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    Leaving aside more specific theory, take the root C and fifth G of the C major chord which are the strongest chord tones, you have a lot of devices for playing just these two notes over four bars. There are various neck positions (higher/lower pitch), open G string/harmonic), walking four beats of each, two beats of each. How about starting each measure w/C or G or mixing it up. Then there are embellishments like rakes and drops that may/may not be diatonic/chord tones, then there are other rhythmic options like triplets, jazz eights, straight eights. The real deal is what is the tune, what are you trying to do within the group context? I've worked through some Ray Brown transcriptions and the beauty of his playing is his ability to do so much with the fundamentals
  10. tcl

    tcl Gold Supporting Member

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    I agree with Ed and Huy. First, what are your goals? Second, the answers to your questions for me would all be: it depends on the circumstances - the tune, the band, the melody, the venue, the audience, etc.
    If you're just trying to get by I think we can give you some pointers to *mix is up a bit*. If you're trying to play jazz in the way the masters played it, the short answer is that you probably need to go back to training your ear and learning what was played before you, along with a big dose of useful technique. The long answer is more involved.
  11. Groove Doctor

    Groove Doctor

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    +1 to the others' comments.


    When I started getting serious I would 'explore' a specific idea and see how it would fit. Trial and error. Technical approach.
    eg. descending chromatic patterns, tritones, pedalling, root not on the 1, etc.


    I'd also grab a lick I'd just learned and try it in my lines in various guises to find where it 'sat' for me. Simple but helped break me out of a rut.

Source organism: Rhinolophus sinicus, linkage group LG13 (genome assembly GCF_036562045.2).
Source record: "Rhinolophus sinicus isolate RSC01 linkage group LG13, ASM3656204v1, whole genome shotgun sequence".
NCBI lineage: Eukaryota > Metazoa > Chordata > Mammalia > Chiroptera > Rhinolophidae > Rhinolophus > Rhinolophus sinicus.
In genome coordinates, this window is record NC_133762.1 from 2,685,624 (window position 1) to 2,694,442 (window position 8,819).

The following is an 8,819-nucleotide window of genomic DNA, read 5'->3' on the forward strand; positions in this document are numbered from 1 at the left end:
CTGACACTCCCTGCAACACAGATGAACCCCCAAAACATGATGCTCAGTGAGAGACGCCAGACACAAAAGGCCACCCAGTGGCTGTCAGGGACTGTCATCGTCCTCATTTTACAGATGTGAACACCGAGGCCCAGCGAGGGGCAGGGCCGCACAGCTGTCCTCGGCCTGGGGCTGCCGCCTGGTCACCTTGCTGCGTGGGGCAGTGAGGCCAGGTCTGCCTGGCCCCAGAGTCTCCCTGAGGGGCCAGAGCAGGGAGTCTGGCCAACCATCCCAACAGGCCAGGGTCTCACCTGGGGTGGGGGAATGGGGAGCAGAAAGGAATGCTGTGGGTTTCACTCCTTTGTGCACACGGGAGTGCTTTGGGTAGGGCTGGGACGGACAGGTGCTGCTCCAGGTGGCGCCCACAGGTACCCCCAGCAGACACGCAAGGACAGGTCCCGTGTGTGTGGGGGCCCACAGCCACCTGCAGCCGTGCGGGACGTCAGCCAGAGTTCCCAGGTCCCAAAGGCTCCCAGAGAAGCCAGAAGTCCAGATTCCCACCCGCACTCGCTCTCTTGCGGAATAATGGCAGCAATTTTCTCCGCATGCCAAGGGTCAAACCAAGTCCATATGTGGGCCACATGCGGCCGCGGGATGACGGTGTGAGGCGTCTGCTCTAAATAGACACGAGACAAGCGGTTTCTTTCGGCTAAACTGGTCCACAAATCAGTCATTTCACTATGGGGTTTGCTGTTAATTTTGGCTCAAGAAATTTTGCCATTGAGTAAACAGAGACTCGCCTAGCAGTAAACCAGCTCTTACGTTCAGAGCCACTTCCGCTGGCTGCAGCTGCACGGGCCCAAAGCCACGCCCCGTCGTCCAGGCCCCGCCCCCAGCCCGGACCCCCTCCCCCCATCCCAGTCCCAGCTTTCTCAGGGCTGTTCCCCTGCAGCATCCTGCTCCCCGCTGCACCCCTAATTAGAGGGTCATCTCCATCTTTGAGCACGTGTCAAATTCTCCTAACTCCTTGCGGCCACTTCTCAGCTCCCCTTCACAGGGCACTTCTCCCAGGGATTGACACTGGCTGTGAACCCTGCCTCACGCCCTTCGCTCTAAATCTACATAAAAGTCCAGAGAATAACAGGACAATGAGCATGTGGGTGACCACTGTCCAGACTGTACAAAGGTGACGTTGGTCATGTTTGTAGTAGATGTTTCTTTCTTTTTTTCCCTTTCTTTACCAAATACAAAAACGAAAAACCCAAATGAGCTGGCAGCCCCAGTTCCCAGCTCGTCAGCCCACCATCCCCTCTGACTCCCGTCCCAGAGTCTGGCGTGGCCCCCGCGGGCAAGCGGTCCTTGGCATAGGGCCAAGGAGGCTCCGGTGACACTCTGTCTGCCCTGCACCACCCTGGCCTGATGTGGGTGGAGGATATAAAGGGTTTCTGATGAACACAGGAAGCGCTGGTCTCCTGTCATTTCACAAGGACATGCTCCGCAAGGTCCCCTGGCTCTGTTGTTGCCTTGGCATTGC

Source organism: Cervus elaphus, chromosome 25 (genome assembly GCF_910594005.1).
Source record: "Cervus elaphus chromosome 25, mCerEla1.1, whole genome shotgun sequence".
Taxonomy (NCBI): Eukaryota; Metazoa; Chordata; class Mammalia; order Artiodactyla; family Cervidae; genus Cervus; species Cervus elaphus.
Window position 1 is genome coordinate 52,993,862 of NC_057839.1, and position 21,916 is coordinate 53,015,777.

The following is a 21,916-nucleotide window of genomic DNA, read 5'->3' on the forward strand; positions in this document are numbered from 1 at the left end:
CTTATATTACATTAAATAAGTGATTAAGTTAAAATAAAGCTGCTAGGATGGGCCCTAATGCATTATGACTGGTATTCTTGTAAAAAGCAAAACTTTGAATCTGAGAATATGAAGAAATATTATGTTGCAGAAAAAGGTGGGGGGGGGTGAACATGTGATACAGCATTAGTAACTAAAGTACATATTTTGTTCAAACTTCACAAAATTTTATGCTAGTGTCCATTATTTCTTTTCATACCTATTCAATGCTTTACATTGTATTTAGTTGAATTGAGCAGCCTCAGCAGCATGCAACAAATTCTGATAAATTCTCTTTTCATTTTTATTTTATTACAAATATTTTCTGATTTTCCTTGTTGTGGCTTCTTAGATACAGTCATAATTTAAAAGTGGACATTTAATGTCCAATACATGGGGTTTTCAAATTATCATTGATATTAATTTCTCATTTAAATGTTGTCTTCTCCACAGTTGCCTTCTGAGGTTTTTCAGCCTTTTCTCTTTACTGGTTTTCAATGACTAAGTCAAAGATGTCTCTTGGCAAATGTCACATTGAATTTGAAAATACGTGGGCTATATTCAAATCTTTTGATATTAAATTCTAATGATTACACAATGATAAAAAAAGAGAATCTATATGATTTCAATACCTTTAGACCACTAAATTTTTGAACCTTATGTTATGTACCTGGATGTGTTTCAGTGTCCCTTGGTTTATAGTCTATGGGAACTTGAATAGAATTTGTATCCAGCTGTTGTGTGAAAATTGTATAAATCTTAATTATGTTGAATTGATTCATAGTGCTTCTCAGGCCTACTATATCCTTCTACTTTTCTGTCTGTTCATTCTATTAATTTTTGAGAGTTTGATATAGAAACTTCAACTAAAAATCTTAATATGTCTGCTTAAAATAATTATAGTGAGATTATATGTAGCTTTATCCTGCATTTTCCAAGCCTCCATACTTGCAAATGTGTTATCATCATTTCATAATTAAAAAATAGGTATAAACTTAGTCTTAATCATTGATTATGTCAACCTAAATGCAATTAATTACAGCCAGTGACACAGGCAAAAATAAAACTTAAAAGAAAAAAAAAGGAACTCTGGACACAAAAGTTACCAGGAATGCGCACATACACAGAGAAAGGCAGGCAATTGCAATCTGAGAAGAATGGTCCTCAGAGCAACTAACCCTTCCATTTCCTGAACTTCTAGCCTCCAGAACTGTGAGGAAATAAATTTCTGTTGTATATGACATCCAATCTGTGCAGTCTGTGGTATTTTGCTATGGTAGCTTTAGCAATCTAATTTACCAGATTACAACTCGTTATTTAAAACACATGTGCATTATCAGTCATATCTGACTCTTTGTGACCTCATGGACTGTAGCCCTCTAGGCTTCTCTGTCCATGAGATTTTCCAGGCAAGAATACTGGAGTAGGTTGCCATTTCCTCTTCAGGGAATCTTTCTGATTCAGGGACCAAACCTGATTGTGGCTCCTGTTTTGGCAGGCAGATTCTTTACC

Or I'd 'channel' a great I had studied - What Would Ray Play? :lol: Interestingly, I found this helped lock in with certain players. I guess they'd subconsciously heard and were shaped by the bass player learning their instrument.
  12. Phil Smith

    Phil Smith Mr Sumisu 2 U Supporting Member

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    Don't they use actual bassists that gig on Aebersold tracks? I'm sure those cats got paid to, so one could argue that at the very least you'd want to be able to at least play as good as them. :D
  13. John Goldsby

    John Goldsby Supporting Member

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    Hey Mike,

    If you have several bars of one chord sound, it sometimes helps to imply a V chord every other bar, or every once in awhile, like this:
    CMaj7 / (Gsus) / CMaj7 / (Gsus) /


    If you put a root on beat 1 of all of the bars, then the line will sound very stable, but possibly too predictable. If you put another chord tone one beat 1 in a couple of bars, then the line could sound more melodic.

    Bass lines are only made up of: 1. chord tones, 2. scale tones, and 3. chromatic tones outside of the chord or scale (leading tones or passing tones). It's common practice to put a leading tone on beat 4, which leads into a root or another chord tone on beat 1 of the next bar. You can also have multiple chromatic leading tones into a downbeat. You can even lead into a note other than the root on beat 1 with several chromatic leading tones. The downbeat could be a root, or it could also be another chord tone, or even a non-chord or non-scale tone, depending on the musical situation. It depends how inside (or not) the line should be.

    Caveat: Any "rule" that I'm mentioning here can be broken in certain instances in favor of something that works better musically.

    As others here are suggesting, if you have a sound in your ear (the way Red Mitchell plays bass lines, for example), then your instincts will guide you to imitate that style of playing. But you need the tools to realize what you hear in your head and transfer that to the bass.

    There are lots of method books and transcription books on the subject, including Bass Notes Of course, if you use my book, then you might run the risk of
    as hdiddy suggests. :)

    The Jazz Bass Line Book by Mike Downes is a great comparative study of bassists through the history of jazz and how they have played bass lines on different types of tunes. You can see how Pops Foster compares to Leroy Vinnegar to Paul Chambers to Miroslav Vitous to Gary Peacock, etc.